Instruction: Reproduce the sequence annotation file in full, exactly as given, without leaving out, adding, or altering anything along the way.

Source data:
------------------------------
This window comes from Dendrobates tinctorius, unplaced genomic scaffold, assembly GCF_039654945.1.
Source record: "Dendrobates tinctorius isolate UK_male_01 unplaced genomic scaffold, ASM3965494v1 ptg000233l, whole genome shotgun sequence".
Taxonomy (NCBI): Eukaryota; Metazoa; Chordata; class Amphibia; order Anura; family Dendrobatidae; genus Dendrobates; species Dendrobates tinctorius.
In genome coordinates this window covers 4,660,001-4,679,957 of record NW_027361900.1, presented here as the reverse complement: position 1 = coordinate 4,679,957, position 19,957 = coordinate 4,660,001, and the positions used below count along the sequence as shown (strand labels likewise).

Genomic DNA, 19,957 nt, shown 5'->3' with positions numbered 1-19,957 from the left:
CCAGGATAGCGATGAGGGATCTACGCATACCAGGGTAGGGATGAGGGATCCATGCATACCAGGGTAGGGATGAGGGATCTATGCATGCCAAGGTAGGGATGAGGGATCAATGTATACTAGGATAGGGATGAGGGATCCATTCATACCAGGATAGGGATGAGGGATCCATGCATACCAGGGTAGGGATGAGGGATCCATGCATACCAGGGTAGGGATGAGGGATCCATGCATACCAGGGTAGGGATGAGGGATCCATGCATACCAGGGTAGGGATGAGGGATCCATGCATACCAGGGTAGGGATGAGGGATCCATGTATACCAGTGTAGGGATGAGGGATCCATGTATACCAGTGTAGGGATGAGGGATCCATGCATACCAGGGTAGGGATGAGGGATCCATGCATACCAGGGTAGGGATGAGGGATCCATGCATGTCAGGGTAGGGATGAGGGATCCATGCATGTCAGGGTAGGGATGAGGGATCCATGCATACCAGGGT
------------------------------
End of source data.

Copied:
This window comes from Dendrobates tinctorius, unplaced genomic scaffold, assembly GCF_039654945.1.
Source record: "Dendrobates tinctorius isolate UK_male_01 unplaced genomic scaffold, ASM3965494v1 ptg000233l, whole genome shotgun sequence".
Taxonomy (NCBI): Eukaryota; Metazoa; Chordata; class Amphibia; order Anura; family Dendrobatidae; genus Dendrobates; species Dendrobates tinctorius.
In genome coordinates this window covers 4,660,001-4,679,957 of record NW_027361900.1, presented here as the reverse complement: position 1 = coordinate 4,679,957, position 19,957 = coordinate 4,660,001, and the positions used below count along the sequence as shown (strand labels likewise).

Genomic DNA, 19,957 nt, shown 5'->3' with positions numbered 1-19,957 from the left:
CCAGGATAGCGATGAGGGATCTACGCATACCAGGGTAGGGATGAGGGATCCATGCATACCAGGGTAGGGATGAGGGATCTATGCATGCCAAGGTAGGGATGAGGGATCAATGTATACTAGGATAGGGATGAGGGATCCATTCATACCAGGATAGGGATGAGGGATCCATGCATACCAGGGTAGGGATGAGGGATCCATGCATACCAGGGTAGGGATGAGGGATCCATGCATACCAGGGTAGGGATGAGGGATCCATGCATACCAGGGTAGGGATGAGGGATCCATGCATACCAGGGTAGGGATGAGGGATCCATGTATACCAGTGTAGGGATGAGGGATCCATGTATACCAGTGTAGGGATGAGGGATCCATGCATACCAGGGTAGGGATGAGGGATCCATGCATACCAGGGTAGGGATGAGGGATCCATGCATGTCAGGGTAGGGATGAGGGATCCATGCATGTCAGGGTAGGGATGAGGGATCCATGCATACCAGGGT